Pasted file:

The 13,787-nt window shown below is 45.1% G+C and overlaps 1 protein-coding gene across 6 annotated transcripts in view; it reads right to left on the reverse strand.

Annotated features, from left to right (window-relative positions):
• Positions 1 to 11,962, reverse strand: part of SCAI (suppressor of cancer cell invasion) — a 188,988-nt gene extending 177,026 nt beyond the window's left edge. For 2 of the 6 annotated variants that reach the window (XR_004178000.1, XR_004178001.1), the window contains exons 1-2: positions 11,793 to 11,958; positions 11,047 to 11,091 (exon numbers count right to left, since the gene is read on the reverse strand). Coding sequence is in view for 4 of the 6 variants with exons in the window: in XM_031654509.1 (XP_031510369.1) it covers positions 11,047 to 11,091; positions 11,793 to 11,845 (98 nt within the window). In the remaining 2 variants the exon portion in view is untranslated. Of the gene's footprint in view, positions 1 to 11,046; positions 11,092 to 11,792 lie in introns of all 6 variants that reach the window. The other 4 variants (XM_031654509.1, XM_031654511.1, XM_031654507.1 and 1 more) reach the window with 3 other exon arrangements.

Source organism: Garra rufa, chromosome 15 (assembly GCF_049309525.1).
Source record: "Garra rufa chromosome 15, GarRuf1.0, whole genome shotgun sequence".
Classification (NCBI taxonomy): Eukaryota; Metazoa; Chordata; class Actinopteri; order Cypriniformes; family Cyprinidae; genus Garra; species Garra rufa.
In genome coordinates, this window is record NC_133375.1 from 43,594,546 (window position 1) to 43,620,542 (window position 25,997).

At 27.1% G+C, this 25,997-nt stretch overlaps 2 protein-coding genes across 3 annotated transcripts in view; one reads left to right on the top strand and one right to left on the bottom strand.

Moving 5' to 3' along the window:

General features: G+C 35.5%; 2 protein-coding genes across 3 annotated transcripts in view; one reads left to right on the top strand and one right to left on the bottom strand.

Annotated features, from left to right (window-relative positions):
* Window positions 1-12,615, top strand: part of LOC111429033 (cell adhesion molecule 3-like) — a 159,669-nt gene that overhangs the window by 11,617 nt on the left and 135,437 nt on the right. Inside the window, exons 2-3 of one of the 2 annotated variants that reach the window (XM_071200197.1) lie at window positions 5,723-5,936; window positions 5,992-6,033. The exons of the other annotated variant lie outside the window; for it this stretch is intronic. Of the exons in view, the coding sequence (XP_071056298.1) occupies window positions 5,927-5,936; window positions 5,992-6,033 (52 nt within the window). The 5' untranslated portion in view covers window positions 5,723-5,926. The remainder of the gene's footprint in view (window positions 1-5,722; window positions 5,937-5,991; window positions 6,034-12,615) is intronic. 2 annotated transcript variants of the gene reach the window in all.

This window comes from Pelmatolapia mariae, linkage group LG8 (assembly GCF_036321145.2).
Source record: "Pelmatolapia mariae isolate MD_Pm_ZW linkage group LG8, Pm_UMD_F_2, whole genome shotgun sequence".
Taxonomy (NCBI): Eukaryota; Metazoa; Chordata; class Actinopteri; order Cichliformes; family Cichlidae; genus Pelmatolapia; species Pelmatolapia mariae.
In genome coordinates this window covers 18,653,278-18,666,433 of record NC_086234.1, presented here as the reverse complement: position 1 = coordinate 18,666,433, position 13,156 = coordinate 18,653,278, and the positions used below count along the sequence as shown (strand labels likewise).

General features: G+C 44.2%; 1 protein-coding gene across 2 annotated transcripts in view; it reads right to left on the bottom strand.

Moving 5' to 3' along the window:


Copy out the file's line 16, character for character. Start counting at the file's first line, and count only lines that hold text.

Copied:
In genome coordinates this window covers 18,653,278-18,666,433 of record NC_086234.1, presented here as the reverse complement: position 1 = coordinate 18,666,433, position 13,156 = coordinate 18,653,278, and the positions used below count along the sequence as shown (strand labels likewise).